England Is Banning Some Single-Use Plastics. Activists Say It’s a Small Step.

As England announced over the weekend that it would ban several single-use plastic items, including cutlery and plates, environmental advocates greeted the measure with more of a tepid clap than uproarious applause, seeing it as a better-late-than-never measure that leaves more changes needed.

While they were grateful for action, several activists said the move came well after similar measures by England’s neighbors and did not ambitiously address the proliferation of disposable plastic, which ends up in landfills and oceans and takes decades to break down.

“It is a step in the right direction,” said Nina Schrank, a senior campaigner for Greenpeace U.K. “But it is a small step.”

Starting in October, England will ban single-use plastic plates, trays, bowls, cutlery and some polystyrene cups and food containers. The government said that England uses an estimated 2.7 billion items of single-use cutlery and 721 million single-use plates per year, but that only 10 percent are recycled.

England banned plastic straws, cotton swabs and drink stirrers in 2020. In announcing the new ban on Saturday, government officials said they were looking into further measures, including a ban on plastic items including wet wipes and tobacco filters, or mandatory labeling to help people dispose of such items correctly.

England’s environmental department said in a statement that the government would be “pressing ahead” with a plan for a deposit return initiative for drink containers, and “consistent recycling collections in England.”

Rebecca Pow, an environment minister, said in a statement, “Plastic is a scourge which blights our streets and beautiful countryside, and I am determined that we shift away from a single-use culture.”

Governments across the globe have employed single-use plastic bans as a way of reducing plastic, most commonly focused on products, like straws and bags, that can be made from other material.

Advocates say that the bans have been largely successful in limiting the targeted types of plastic products, but that a more comprehensive approach is needed. And they say England has fallen behind its peers after Brexit severed Britain from Europe.

The European Union approved a ban on single-use plastic items in 2018, which went into effect three years later. England’s neighbors, Scotland and Wales, each banned a similar list of items last year. (Northern Ireland, the fourth constituent country in Britain, has not.)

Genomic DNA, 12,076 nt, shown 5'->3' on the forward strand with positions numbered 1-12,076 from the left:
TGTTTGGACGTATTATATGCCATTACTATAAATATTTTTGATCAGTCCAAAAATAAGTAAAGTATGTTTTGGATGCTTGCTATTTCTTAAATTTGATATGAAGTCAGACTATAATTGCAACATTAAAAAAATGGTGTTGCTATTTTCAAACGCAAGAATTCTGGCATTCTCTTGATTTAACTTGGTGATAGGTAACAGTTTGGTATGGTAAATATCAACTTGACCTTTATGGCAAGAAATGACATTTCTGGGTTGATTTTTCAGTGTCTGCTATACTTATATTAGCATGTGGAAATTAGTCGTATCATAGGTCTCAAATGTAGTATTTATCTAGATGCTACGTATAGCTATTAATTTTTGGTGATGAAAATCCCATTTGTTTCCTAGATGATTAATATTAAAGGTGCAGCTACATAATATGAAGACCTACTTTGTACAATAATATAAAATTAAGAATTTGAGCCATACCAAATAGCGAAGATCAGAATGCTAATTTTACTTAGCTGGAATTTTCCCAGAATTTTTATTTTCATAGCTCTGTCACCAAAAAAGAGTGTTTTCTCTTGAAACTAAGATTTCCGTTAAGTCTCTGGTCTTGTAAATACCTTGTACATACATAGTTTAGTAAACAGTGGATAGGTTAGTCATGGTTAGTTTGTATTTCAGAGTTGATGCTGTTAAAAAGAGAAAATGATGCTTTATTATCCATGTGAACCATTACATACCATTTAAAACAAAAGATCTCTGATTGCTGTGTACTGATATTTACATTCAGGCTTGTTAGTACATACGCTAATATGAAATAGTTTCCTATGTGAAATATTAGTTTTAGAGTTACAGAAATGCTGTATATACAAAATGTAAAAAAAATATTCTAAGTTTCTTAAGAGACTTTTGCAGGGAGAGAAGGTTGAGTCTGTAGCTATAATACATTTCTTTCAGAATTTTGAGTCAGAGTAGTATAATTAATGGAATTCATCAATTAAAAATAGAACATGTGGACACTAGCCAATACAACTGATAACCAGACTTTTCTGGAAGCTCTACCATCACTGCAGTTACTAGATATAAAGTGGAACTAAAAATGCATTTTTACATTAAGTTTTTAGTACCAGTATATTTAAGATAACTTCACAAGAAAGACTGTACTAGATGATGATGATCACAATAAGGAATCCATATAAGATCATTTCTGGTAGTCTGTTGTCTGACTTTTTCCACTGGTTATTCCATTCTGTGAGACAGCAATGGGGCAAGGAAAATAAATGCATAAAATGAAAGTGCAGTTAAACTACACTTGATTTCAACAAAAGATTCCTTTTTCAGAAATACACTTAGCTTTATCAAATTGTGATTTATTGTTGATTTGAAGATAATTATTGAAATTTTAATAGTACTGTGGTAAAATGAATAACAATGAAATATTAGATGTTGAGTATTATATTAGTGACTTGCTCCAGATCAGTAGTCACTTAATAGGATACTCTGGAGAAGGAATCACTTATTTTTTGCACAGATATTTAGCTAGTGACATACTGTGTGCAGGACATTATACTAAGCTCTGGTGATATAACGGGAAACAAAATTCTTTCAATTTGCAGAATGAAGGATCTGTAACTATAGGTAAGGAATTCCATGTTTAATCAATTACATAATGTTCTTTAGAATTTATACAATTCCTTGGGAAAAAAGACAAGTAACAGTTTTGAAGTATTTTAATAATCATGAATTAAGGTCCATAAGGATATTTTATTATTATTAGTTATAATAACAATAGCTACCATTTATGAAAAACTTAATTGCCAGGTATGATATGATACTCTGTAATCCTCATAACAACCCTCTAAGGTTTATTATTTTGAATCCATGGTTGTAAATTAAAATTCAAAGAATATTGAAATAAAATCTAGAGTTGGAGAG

The United States has not banned any single-use plastic products at the federal level, but some cities and states have their own bans on items, including plastic bags and straws. Some states, such as California, have gone further to reduce single-use plastic items, aiming to phase out single-use packaging that is not recyclable or compostable.

Environmental advocates say England’s coming ban, which does not include plastic takeout containers, does not go far enough.Credit…Tolga Akmen/Agence France-Presse — Getty Images

Europe’s ban has had mixed results, with some countries showing more progress than others, according to a report by Seas at Risk, a group based in Brussels. The ban eliminated 10 single-use plastics, but did not stop member countries from going further. The European directive also addresses other common forms of single-use plastics, including takeout food containers, that England did not ban.

“If you are only banning some items and overlooking other products, then it is not sufficient,” said Frédérique Mongodin, senior marine litter policy officer at Seas at Risk.

As for the timing of the move? “It’s very late,” she said.

With the European directive underway, activists are looking beyond individual product bans to measures including the promotion of reusable containers.

Ms. Schrank, the Greenpeace official, said many of the largest sources of plastic waste remained untouched, including food and grocery packaging. Snack bags and fruit and vegetable packaging are among the most common items found in plastic waste, she said.

Instead of targeting them individually, she said she would like to see an aggressive government target to reduce single-use plastics by 50 percent.

“We’re being fed little treats here, when the big real questions are being unanswered,” Ms. Schrank said.

Nor is the issue with single-use items limited to plastics. Larissa Copello, consumption and production campaigner for Zero Waste Europe, said replacing single-use plastic with single-use items made of other materials only helped so much.

“The issue of single use is not only about plastic, but single-use paper and single-use glass,” she said. “It’s all about the consumption of products that are only used once and thrown away.”

For activists in Britain, eyes are on what comes next. Steve Hynd, policy manager at City to Sea, an environmental organization based in Bristol, said the ban was welcomed but “these are very much minimum agreed standards.”

“The ban will help England catch up with other countries that already implemented similar bans years ago,” he said. “But for England to be true ‘global leaders’ in tackling plastic pollution like this government claims to be, we need them to go much further.”

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